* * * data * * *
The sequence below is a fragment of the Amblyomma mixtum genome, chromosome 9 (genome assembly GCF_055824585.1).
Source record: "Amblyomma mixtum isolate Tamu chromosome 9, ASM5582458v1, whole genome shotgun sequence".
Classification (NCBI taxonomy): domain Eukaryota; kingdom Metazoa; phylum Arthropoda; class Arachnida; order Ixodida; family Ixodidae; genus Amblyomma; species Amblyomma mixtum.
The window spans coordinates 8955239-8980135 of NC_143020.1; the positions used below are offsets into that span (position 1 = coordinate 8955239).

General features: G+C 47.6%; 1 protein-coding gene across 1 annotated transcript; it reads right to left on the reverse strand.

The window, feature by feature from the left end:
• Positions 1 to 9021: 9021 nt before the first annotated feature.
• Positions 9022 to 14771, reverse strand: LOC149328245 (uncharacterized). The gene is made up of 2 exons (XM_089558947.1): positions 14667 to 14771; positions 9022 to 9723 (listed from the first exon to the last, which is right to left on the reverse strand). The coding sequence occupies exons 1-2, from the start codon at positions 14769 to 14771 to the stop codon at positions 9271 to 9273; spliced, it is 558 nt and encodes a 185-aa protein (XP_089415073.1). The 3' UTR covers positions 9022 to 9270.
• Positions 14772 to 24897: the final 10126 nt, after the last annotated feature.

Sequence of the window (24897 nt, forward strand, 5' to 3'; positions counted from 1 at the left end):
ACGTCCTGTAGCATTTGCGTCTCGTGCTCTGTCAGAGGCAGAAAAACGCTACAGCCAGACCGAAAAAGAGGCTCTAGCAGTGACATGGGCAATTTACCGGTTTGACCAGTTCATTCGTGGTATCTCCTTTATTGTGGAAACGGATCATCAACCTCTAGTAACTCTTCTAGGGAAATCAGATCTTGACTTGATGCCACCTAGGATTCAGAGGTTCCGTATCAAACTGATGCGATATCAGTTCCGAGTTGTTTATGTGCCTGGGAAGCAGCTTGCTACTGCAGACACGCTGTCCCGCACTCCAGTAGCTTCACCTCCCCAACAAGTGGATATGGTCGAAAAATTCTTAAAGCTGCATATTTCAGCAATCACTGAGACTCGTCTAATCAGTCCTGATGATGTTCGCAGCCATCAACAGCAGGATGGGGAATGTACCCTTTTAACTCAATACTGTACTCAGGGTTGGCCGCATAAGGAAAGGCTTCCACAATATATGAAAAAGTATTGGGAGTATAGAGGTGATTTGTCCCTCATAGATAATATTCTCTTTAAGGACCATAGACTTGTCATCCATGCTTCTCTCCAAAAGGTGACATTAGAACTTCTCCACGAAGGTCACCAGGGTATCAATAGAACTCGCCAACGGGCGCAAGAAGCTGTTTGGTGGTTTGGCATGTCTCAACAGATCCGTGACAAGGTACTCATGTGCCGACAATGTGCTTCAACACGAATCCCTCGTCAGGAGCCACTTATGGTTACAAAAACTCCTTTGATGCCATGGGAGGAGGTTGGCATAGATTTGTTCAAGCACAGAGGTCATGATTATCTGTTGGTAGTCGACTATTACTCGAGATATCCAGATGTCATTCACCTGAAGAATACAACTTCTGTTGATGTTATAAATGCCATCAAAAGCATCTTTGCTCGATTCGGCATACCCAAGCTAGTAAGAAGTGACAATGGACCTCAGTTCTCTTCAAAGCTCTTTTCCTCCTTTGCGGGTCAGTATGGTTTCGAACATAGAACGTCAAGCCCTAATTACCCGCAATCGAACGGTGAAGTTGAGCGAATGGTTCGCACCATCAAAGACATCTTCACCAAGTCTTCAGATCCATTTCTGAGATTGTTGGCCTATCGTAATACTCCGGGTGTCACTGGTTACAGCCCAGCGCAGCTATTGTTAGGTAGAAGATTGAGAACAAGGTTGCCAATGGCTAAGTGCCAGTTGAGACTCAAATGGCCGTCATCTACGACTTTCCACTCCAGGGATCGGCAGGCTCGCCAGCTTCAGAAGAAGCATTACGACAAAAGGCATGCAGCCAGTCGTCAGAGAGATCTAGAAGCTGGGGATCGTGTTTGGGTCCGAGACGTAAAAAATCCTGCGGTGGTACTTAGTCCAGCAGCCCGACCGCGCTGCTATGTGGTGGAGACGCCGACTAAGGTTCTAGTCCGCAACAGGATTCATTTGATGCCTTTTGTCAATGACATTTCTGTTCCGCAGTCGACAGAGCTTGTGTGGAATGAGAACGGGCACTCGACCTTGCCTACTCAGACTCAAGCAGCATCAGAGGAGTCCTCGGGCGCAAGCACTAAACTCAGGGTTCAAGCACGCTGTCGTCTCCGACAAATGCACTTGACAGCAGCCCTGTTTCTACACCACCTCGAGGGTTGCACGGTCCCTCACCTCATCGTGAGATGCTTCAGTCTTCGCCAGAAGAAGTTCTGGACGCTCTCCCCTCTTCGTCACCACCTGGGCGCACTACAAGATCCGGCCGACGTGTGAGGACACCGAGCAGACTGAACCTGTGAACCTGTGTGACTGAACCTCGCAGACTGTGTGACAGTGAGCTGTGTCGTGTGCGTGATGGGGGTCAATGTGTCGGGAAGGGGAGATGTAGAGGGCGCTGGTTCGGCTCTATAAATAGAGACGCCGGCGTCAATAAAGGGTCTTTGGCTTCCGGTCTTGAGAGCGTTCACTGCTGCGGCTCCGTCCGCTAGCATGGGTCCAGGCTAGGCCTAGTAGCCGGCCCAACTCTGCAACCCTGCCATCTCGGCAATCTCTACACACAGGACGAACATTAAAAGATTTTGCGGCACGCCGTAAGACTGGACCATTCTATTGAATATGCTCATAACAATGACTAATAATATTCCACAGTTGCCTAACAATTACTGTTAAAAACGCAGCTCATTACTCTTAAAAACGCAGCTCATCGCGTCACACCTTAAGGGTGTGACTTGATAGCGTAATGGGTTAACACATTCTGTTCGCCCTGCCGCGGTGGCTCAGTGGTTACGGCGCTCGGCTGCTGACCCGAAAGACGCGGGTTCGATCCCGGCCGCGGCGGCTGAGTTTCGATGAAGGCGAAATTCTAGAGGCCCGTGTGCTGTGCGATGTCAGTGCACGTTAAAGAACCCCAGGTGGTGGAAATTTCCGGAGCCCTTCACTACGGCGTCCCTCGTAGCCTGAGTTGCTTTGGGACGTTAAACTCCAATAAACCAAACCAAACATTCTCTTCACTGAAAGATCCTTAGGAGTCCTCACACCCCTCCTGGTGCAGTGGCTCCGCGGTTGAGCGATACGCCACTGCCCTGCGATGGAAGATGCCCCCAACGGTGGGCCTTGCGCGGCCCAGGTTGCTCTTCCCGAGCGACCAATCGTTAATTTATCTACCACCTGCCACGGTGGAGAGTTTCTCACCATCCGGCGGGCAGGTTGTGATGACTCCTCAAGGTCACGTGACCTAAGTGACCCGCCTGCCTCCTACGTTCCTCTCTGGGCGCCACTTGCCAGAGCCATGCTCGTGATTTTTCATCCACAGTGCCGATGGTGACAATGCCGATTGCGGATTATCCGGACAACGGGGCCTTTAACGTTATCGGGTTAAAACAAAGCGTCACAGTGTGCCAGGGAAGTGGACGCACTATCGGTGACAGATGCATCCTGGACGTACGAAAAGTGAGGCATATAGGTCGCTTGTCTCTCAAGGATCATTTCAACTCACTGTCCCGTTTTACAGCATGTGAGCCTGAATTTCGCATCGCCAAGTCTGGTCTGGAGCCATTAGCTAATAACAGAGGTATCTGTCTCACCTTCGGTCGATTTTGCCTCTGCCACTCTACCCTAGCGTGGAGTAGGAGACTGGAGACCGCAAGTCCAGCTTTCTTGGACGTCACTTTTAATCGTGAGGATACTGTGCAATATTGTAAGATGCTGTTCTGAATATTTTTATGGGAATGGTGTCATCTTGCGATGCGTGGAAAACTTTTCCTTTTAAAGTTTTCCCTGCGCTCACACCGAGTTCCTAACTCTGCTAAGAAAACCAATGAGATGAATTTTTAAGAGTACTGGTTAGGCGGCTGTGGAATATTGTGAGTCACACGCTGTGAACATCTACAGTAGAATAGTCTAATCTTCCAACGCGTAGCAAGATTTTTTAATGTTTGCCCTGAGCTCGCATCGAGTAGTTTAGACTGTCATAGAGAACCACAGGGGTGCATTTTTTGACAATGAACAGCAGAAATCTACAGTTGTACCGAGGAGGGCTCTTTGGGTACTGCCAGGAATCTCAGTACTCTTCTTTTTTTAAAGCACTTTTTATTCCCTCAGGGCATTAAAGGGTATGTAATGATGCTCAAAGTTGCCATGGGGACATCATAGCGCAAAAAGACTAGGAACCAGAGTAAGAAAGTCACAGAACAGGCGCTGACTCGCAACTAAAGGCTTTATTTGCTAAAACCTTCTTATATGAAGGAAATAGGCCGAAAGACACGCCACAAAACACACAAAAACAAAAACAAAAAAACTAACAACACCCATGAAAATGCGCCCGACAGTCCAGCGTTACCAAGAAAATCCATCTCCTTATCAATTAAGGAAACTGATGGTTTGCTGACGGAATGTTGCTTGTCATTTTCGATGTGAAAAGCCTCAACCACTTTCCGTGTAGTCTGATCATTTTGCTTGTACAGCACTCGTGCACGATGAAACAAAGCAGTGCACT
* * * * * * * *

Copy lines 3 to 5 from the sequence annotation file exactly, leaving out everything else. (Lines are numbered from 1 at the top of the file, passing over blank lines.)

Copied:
Classification (NCBI taxonomy): domain Eukaryota; kingdom Metazoa; phylum Arthropoda; class Arachnida; order Ixodida; family Ixodidae; genus Amblyomma; species Amblyomma mixtum.
The window spans coordinates 8955239-8980135 of NC_143020.1; the positions used below are offsets into that span (position 1 = coordinate 8955239).

General features: G+C 47.6%; 1 protein-coding gene across 1 annotated transcript; it reads right to left on the reverse strand.